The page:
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The San Remo. Book pictured is Half of a Yellow Sun by Chimamanda Ngozi Adichie, bought in McNally Jackson.

Much of my final days were spent wandering through Tribeca and Chinatown, alternately popping into antiquarian bookshops and – and I am not ashamed – Karlie Kloss’ favourite restaurants. There is something deliciously liberating about just doing everyday things in a foreign cosmopolis and imagining you were a local – especially when travelling alone. Besides, New York really does have the most photogenic cafés and desserts.

Disparate thoughts I had while racewalking the OG concrete jungle:

  • Is that wall worth asking a stranger to take my photo? Because 80% chance I won’t look good the first time round so I’d have to ask a few and wait in between so the previous stranger(s) won’t get miffed… Nah.
  • This is surreal.
  • Reading a book while eating makes eating alone 10-fold less awkward.
  • (When two men in front of me on the Brooklyn Bridge complained about how ‘humid’ the week had been) Hah ahaha haha. I’d choose New York summers over Hong Kong summers any day. Except in the subway. What is this, the Victorian era? It’s a friggin’ cast iron furnace.
  • The Bridge is definitely worth asking a stranger to take my photo.
  • This is surreal.
  • Fun fact: On the Manhattan side, the Bridge has purpose-built cellars for wine!
  • If Manhattan were Hong Kong Island and Brooklyn were Kowloon, then I’m still strictly an island girl.
  • But most of all, a Hong Kong Island girl. Manhattan is too organised; everything penned up in grids, unchanging horizons as you look down never-ending avenues and streets… I missed the hills and convoluted roads and glass skyscrapers glinting in the perennial sunlight. The homes and shops and offices and people spilling on top of each other in eclectic chaos. Besides, once you have grown up in the superlative clutter and crowdedness of Hong Kong, few other cities can ever compare.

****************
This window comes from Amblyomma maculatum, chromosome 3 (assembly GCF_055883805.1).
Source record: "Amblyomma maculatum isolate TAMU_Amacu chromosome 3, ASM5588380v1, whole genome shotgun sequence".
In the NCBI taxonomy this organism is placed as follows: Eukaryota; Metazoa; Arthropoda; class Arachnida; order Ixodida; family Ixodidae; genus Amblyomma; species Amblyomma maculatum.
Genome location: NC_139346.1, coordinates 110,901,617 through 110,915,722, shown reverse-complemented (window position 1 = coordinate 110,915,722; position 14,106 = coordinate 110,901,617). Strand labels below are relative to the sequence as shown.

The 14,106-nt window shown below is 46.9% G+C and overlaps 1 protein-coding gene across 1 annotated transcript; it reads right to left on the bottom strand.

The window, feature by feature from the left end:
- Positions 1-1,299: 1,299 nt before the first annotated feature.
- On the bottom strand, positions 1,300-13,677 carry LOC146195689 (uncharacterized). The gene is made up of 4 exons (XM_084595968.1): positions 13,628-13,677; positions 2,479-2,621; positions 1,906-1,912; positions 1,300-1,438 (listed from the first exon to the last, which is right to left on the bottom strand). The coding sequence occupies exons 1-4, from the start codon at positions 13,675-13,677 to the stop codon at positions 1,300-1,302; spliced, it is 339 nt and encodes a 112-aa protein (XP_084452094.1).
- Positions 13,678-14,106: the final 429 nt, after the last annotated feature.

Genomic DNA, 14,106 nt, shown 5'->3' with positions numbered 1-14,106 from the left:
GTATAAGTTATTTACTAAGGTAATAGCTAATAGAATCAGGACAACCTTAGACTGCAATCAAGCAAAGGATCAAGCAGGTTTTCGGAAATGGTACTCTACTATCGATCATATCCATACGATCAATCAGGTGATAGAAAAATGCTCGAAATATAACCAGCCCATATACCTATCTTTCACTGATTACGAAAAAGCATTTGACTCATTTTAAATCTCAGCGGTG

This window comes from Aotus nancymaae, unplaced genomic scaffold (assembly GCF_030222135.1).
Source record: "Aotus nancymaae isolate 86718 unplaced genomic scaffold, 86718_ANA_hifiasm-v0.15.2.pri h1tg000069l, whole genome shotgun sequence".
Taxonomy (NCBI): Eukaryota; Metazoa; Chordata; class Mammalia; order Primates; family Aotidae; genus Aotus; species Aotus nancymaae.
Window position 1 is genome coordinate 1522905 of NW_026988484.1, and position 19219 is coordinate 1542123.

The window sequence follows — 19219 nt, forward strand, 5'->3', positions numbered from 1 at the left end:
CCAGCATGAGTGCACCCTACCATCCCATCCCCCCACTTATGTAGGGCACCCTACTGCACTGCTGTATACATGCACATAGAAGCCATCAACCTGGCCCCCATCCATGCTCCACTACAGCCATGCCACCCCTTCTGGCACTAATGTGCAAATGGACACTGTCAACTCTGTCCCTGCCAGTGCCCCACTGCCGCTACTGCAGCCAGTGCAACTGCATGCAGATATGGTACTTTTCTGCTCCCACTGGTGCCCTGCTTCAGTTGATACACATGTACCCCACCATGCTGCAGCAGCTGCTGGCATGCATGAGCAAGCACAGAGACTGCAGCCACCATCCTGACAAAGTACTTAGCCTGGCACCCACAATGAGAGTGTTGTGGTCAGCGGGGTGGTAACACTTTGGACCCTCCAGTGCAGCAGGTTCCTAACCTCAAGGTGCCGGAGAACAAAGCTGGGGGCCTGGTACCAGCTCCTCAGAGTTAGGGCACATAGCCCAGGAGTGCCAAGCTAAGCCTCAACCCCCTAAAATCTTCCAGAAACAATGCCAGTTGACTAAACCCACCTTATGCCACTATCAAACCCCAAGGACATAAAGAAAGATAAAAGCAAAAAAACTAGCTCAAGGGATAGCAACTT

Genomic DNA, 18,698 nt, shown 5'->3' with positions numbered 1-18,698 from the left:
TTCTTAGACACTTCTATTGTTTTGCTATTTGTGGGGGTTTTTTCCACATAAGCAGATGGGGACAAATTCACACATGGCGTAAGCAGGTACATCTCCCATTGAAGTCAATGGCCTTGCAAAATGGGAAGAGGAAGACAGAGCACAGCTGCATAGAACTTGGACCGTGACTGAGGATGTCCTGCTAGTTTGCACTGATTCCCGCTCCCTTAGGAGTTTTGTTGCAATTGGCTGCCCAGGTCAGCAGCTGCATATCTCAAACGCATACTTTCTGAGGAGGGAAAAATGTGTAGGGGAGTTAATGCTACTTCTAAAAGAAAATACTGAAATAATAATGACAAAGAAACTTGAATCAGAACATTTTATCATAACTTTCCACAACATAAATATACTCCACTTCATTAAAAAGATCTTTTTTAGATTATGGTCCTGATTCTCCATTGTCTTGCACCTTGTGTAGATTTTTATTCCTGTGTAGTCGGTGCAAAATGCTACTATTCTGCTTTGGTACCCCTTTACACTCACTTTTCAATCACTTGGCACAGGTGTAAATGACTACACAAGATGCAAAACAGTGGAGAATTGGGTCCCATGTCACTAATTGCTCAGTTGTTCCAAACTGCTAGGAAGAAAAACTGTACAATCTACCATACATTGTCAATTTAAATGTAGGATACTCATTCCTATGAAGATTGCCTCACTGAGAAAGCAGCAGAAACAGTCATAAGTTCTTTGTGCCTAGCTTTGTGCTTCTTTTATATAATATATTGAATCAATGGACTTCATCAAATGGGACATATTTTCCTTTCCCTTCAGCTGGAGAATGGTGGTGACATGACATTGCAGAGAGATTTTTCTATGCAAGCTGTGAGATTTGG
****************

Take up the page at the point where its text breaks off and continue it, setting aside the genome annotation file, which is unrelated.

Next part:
Did I mention it was surreal? Though these posts may seem to suggest otherwise, I am not some jet-setting #richkidofHongKong with five-figure allowances and unspoken permission to jump onto last-minute long-haul flights. In the last three years, I had only gone on one vacation to Taiwan with my family. I am nevertheless ridiculously fortunate. But ask me two months ago, and a trip like this one would have been a frivolous fantasy.

I never would have entertained the possibility of my parents condoning it. Then there is the $$$. My life savings (all 18 years’ lai see money had remained untouched until now) may have been able to cover the exorbitant expenses, but as a Chinese child still living under my parents’ roof, they have the final word on how I use my money. And tanking it all did not sound very wise. Honestly, I have no idea why they said yes. Maybe they were just too shocked. After all, I never ask for birthday presents, let alone something like this. To be fair, I did jokingly ask my mother at 4:00 a.m. as she was desperately cramming for her Theology exams. She probably didn’t process what I’d said until after I’d bought the ballet tickets. 🙈